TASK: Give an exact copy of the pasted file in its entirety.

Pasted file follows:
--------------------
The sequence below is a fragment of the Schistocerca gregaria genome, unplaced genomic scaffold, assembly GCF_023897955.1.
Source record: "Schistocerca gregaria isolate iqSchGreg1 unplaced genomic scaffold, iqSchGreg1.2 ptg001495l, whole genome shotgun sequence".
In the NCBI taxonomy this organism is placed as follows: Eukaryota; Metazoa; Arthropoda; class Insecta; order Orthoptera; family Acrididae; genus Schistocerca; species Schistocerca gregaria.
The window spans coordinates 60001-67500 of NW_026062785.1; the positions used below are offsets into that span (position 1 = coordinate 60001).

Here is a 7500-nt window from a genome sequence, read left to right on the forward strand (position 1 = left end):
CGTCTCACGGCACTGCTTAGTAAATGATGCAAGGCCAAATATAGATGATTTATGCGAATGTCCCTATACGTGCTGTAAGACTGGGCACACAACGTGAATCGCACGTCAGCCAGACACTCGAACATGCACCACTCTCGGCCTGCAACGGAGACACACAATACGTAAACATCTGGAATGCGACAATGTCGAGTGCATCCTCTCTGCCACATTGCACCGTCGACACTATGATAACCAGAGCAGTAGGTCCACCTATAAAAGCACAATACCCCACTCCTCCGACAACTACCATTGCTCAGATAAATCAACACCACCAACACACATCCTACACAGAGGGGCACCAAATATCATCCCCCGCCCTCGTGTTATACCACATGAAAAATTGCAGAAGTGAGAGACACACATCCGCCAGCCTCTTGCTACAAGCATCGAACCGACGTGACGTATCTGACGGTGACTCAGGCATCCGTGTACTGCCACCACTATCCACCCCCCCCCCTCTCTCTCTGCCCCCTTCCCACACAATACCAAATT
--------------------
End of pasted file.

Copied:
The sequence below is a fragment of the Schistocerca gregaria genome, unplaced genomic scaffold, assembly GCF_023897955.1.
Source record: "Schistocerca gregaria isolate iqSchGreg1 unplaced genomic scaffold, iqSchGreg1.2 ptg001495l, whole genome shotgun sequence".
In the NCBI taxonomy this organism is placed as follows: Eukaryota; Metazoa; Arthropoda; class Insecta; order Orthoptera; family Acrididae; genus Schistocerca; species Schistocerca gregaria.
The window spans coordinates 60001-67500 of NW_026062785.1; the positions used below are offsets into that span (position 1 = coordinate 60001).

Here is a 7500-nt window from a genome sequence, read left to right on the forward strand (position 1 = left end):
CGTCTCACGGCACTGCTTAGTAAATGATGCAAGGCCAAATATAGATGATTTATGCGAATGTCCCTATACGTGCTGTAAGACTGGGCACACAACGTGAATCGCACGTCAGCCAGACACTCGAACATGCACCACTCTCGGCCTGCAACGGAGACACACAATACGTAAACATCTGGAATGCGACAATGTCGAGTGCATCCTCTCTGCCACATTGCACCGTCGACACTATGATAACCAGAGCAGTAGGTCCACCTATAAAAGCACAATACCCCACTCCTCCGACAACTACCATTGCTCAGATAAATCAACACCACCAACACACATCCTACACAGAGGGGCACCAAATATCATCCCCCGCCCTCGTGTTATACCACATGAAAAATTGCAGAAGTGAGAGACACACATCCGCCAGCCTCTTGCTACAAGCATCGAACCGACGTGACGTATCTGACGGTGACTCAGGCATCCGTGTACTGCCACCACTATCCACCCCCCCCCCTCTCTCTCTGCCCCCTTCCCACACAATACCAAATT